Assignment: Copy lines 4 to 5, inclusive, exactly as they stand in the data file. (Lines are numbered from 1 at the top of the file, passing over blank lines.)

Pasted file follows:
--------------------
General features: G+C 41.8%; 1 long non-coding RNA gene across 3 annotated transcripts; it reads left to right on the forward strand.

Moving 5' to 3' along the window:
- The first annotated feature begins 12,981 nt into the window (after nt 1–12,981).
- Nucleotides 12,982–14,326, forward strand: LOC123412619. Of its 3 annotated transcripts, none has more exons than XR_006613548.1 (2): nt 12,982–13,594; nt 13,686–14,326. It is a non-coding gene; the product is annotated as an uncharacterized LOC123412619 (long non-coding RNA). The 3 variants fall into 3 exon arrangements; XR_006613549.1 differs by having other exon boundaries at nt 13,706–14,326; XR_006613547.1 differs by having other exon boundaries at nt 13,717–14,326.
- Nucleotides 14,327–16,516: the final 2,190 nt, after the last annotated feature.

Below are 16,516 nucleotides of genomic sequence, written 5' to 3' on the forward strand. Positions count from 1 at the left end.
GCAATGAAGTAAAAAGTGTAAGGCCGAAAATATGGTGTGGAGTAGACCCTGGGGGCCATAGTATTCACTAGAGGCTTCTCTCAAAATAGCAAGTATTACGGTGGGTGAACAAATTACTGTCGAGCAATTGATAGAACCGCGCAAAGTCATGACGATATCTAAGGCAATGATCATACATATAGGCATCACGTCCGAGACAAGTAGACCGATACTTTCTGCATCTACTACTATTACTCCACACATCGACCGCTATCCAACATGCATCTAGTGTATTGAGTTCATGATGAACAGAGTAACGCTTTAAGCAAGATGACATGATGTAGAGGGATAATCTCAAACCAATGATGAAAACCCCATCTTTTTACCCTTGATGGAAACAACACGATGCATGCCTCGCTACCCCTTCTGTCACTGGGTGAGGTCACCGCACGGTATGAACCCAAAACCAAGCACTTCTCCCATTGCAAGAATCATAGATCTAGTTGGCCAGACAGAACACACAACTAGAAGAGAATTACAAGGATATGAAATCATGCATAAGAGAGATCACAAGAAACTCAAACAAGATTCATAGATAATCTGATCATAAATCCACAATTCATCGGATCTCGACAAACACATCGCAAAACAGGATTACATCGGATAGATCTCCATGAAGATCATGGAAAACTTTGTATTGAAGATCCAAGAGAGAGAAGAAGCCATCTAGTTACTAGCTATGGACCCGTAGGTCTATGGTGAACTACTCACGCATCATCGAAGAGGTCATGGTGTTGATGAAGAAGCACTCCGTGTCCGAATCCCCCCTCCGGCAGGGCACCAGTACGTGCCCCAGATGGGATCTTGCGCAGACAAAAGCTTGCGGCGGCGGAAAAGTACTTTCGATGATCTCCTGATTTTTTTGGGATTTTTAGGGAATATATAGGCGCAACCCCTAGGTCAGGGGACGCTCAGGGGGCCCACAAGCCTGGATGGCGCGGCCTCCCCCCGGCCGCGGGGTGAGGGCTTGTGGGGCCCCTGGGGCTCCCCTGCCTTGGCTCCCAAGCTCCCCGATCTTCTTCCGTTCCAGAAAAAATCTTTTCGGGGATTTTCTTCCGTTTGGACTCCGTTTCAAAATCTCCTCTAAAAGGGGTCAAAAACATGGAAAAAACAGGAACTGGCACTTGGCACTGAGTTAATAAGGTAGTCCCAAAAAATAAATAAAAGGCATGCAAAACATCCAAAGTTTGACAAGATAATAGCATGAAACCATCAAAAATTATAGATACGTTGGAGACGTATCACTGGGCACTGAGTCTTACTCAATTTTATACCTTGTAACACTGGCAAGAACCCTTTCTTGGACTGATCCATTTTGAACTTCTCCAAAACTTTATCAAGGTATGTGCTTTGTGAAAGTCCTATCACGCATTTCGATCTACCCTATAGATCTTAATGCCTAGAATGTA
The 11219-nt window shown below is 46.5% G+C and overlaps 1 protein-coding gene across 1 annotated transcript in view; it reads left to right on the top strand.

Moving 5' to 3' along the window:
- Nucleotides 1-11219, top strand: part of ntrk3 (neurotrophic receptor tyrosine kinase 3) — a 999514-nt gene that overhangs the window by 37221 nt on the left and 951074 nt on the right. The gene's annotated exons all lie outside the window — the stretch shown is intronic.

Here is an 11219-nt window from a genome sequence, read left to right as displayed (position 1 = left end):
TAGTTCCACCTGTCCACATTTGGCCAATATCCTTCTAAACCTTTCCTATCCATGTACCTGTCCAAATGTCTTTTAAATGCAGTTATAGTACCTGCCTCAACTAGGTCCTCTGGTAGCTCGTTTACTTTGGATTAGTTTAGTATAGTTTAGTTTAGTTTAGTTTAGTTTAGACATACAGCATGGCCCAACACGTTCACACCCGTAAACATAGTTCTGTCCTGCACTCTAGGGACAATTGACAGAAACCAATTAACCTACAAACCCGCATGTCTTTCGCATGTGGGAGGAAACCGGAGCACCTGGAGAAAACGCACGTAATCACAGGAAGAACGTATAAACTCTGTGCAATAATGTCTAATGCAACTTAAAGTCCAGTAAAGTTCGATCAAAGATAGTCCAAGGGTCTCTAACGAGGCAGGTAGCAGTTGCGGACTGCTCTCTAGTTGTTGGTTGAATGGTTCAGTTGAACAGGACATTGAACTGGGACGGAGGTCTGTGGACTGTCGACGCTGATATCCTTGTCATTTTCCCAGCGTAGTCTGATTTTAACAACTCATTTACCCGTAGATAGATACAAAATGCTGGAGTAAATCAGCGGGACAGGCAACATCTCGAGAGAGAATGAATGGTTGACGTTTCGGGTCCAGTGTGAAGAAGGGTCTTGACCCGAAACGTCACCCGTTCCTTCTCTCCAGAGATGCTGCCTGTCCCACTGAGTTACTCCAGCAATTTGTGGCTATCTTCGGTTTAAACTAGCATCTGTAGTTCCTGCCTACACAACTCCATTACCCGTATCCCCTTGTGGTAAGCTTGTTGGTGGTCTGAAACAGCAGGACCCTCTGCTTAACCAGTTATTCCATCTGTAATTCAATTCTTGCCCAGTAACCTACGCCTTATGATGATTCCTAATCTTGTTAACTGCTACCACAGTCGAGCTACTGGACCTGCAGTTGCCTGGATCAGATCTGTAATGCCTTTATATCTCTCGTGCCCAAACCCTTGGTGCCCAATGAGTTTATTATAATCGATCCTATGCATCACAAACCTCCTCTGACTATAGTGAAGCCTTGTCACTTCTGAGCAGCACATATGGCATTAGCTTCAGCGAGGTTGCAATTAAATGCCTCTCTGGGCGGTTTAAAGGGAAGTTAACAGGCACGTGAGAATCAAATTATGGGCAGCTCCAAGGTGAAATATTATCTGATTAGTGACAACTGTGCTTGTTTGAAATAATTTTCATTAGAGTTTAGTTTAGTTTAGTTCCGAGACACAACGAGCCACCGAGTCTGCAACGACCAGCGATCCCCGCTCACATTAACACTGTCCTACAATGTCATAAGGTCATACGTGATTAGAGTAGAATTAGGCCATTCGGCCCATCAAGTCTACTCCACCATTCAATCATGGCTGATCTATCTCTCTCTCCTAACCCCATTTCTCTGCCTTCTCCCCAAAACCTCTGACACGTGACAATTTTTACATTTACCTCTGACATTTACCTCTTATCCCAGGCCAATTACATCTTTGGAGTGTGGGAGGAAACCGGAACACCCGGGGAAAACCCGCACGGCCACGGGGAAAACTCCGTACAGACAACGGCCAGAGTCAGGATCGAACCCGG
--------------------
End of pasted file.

- Nucleotides 12,982–14,326, forward strand: LOC123412619. Of its 3 annotated transcripts, none has more exons than XR_006613548.1 (2): nt 12,982–13,594; nt 13,686–14,326. It is a non-coding gene; the product is annotated as an uncharacterized LOC123412619 (long non-coding RNA). The 3 variants fall into 3 exon arrangements; XR_006613549.1 differs by having other exon boundaries at nt 13,706–14,326; XR_006613547.1 differs by having other exon boundaries at nt 13,717–14,326.
- Nucleotides 14,327–16,516: the final 2,190 nt, after the last annotated feature.